Imagine that you are enjoying a pleasant holiday cruising along the Leeds and Liverpool Canal. You have rented a narrow boat from Pennine Cruisers, and have sustained yourself happily for three days using the provisions contained in the welcome pack, plus one pub lunch at The Old Swan in Gargrave.
On the fourth day you wake up looking forward to a breakfast of toasted rye bread and local honey, when you remember that, following one glass too many of rhubarb wine last night, you threw the last of the rye bread at a passing family of tufted ducks. You decide to embark on the one mile walk into Barnoldswick (known for being the largest town in the British Isles not to be served by any A roads) to find a bakery.
On your way there, you are passing a dry stone wall when you notice a man sitting on the other side looking lost and dishevelled. On closer inspection, you realise that it is the English composer and impresario of musical theatre, Andrew Lloyd Webber.
You ask if he is alright and he tells you that he is trying to get to Stoffen Spektakel, the European fabric fair, to buy some curtain material for his nephew. Upon further questioning, you discover that he left his Hampshire home six weeks ago on foot, with no transport or accommodation arrangements, no luggage or passport, and no idea of the direction he should be going. As he emerges from behind the dry stone wall, it becomes apparent he also has no trousers.
Unsurprisingly, he has missed Stoffen Spektakel by 17 days.
You send him home in a taxi and continue with your holiday.
What Andrew Lloyd Webber’s sorry tale illustrates is that it’s no good having a goal if you don’t have a clear plan to achieve it.
Getting a tetanus jab
In a 1965 study of Yale students, researchers were looking at how to convince more of them to get tetanus vaccinations.
Two strategies they tried were a booklet about how tetanus is transmitted and graphic photographs of people suffering with tetanus.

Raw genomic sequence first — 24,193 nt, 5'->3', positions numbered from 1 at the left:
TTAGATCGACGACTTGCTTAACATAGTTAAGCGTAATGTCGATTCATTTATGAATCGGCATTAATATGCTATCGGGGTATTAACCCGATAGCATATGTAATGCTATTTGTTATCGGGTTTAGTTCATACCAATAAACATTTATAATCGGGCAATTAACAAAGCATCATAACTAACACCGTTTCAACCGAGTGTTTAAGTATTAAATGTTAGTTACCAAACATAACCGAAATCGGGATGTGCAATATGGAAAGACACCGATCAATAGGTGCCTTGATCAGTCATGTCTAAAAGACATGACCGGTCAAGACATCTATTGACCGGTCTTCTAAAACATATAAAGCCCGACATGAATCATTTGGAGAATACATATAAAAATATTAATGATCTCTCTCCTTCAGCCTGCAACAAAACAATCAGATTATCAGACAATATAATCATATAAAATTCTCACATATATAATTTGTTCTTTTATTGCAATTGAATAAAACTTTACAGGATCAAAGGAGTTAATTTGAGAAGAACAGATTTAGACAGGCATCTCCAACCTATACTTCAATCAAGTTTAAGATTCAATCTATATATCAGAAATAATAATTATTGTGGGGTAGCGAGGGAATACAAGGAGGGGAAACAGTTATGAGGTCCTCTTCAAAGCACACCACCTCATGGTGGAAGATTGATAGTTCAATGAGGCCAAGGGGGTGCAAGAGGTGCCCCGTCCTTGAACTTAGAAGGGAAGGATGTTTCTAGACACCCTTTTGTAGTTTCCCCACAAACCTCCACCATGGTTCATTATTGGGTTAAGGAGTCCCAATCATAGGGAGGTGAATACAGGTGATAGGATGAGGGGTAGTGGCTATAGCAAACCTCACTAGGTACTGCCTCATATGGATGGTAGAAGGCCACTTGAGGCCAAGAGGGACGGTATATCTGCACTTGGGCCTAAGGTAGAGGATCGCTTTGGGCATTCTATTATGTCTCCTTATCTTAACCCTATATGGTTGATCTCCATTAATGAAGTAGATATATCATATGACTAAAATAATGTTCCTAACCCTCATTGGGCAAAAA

Neither strategy was effective at boosting vaccination rates.
However, a third strategy increased rates significantly – simply giving students a map of where the health centre was and its hours of operation.
The problem with the first two strategies was that the students already knew the importance of getting vaccinated – it was already a goal for them. What they needed was a plan to get there, and this is what the third strategy gave them.
It may seem obvious that we need a plan to get where we want to go, but so often we set ourselves vague goals without having any kind of clear plan in place, and then we wonder why we fail. “I’m going to lose weight”, “I’m going to get fit”, “I’m going to get so buff that Nicola Roberts from Girls Aloud will rue the day she didn’t reply to my tweet”. And we start, but we don’t get there.
But why exactly, from a psychological perspective, is a plan so important? To find out, let’s go shopping for fruity preserves!
Shopping for fruity preserves
In a study conducted in 2000, psychologists set up a display of jams at a grocery market. Over the course of several weekends, they alternated between having 6 flavours on display and having 24 flavours on display, and they measured the number of purchases made.
The results were dramatic.
They found that, when there were 6 flavours on display, 10 times as many people made a purchase as when there were 24 flavours on display.
What this tells us is that too much choice can have a paralysing effect on our minds. When a decision is too complex and there’s too much to think about, we’re far less likely to take action.
The benefit of a plan is that it takes choices away and makes decisions simple. Our course of action has been clearly laid out for us and we can proceed without having to think about it.
If you wake up in the morning and your plan for that day says that you are going for a three mile run round a specific route at 7.15am, you’re far more likely to do it than if you wake up with just a vague intention to go for a run. Without a plan you face a load of decisions about where to do it, when to do it and how much to do, which means there’s a good chance you’ll end up doing nothing at all.
Our short-term basic mind craves simplicity, and will turn away from anything that looks too complicated. By using our long-term advanced mind to put a clear plan in place, we’re setting the conditions for our basic mind to make the right decision.